Don’t Be a Turkey… 5 Ways to Be a Great Boss | Greetly iPad Reception

As we head into Thanksgiving and the holiday season, now is an ideal time to reflect on our business and professional development goals for 2015. Nearly everyone who manages people is constantly working toward the never-ending pursuit of becoming a great boss — especially those who are already top-performers. You know the type–everyone loves them, people work hard for them, and most importantly, their teams have the highest productivity levels.

Being a great boss matters. According to management consulting firm McKinsey & Company, “Well-managed firms have higher productivity, market value, and growth.”

So what factors determine your managerial ability? Google’s 2009 Project Oxygen used statistics to answer that question. As it turns out, technical proficiency barely matters at all:

In the Google context, we’d always believed that to be a manager, particularly on the engineering side, you need to be as deep or deeper a technical expert than the people who work for you. It turns out that that’s absolutely the least important thing.

Be a great coach

Google’s research showed coaching is the most important factor in leadership that boosts productivity. Or as The Harvard Business Review stated, “You can’t be a great manager if you’re not a good coach.”

A great boss coaches their employees through work projects, of course. They also help employees select projects that will challenge them and offer exposure to various part of the organization. Successful coaches must understand what is important and what is motivating to employees, both professionally and personally.

Unfortunately few managers receive coaching training. Nor are they directly evaluated on their coaching ability. It is worth finding the time to learn this skill though since it is a major factor in your team’s motivation and results.

Empower employees; avoid micromanaging

Empowering employees can be challenging. No one likes to work for a micromanager. However as a manager, you are primarily responsible for results, and not responsible for being liked. Entrepreneur Magazine offers some insights about how to become comfortable empowering your team:

  • Hire the right people
  • Expect mutual accountability
  • Have clear expectations
  • Encourage employees to make decisions
  • Give workers ownership of their work

Offer (low-cost) perks

An old colleague of mine, when asked what he wanted most out of his job, would say, “Money, I am here because they pay me.”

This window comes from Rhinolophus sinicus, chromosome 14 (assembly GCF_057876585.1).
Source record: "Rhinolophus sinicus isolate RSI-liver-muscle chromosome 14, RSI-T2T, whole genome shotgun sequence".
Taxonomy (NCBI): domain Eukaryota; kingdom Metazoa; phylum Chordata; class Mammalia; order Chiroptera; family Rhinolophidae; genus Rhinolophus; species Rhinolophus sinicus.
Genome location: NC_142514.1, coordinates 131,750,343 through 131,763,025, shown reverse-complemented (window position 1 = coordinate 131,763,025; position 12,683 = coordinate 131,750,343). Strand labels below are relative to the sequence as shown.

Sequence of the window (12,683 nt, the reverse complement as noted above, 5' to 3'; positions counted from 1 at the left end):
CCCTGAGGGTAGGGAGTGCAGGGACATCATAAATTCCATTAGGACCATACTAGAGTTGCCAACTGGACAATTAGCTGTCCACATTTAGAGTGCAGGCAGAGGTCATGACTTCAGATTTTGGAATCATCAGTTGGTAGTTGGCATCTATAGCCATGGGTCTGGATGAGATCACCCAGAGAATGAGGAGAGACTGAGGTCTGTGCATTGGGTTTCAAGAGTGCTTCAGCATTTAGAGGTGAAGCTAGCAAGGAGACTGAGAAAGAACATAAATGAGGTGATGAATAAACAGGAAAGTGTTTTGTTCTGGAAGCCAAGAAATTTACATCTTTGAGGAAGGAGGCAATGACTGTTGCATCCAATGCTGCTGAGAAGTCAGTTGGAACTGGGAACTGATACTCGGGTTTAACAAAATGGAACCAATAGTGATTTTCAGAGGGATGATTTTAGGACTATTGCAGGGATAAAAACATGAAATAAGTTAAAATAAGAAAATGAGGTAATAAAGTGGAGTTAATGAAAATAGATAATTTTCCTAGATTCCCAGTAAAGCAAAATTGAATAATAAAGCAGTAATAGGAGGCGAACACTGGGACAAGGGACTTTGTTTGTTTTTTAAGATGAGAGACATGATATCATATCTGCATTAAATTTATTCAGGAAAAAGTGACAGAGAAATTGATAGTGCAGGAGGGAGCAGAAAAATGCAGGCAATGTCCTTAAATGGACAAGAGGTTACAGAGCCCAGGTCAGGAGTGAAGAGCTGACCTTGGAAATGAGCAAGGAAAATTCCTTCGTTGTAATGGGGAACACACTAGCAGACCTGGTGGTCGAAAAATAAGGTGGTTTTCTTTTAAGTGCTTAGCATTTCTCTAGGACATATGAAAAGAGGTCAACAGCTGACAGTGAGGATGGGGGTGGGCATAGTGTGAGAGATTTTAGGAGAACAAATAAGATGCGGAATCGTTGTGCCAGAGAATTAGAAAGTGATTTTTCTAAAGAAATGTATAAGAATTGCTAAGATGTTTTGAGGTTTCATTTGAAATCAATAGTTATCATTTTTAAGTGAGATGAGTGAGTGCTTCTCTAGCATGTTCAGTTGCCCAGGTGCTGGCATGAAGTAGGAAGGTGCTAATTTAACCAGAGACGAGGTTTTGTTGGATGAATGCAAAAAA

After financial compensation, Harvard and SAP research shows that workers are motivated by non-monetary perks that allow for greater employee flexibility. Given the near universality of mobile devices, many desired perks have become inexpensive and easy to implement.

  • Flexible work location
  • Vacation time
  • Flexible schedule
  • Recognition from management

Minimize meetings; maximize usefulness

Big companies often use meetings to foster collaboration between groups. On the other hand, startups minimize meetings to avoid using scarce human resources unproductively. Collaboration software company Atlassian’s research suggests half of all business meeting time is a waste, costing American companies a combined $37 billion.

There are countless ways a great boss can minimize time spent in meetings and maximize their value. The University of Wisconsin offers several easy-to-implement tools to improve your company’s meetings.

Respect employees

Employees are people too. And they come from a variety of backgrounds and personal situations. A great boss respects their employees, both personally and professionally. Helping employees achieve their personal and professional ambitions encourages them to “go the extra mile” for you and your company.

When you pass the turkey this Thanksgiving, remember your employees are doing the same. So make sure to spend some time this holiday season planning your personal development to include becoming a great boss–or even better, the “world’s best boss”.

Photo credits: Kumar Appaiah (mug), Next TwentyEight (John Wooden), Martin Cathrae (table setting)

Topics: Productivity Tips

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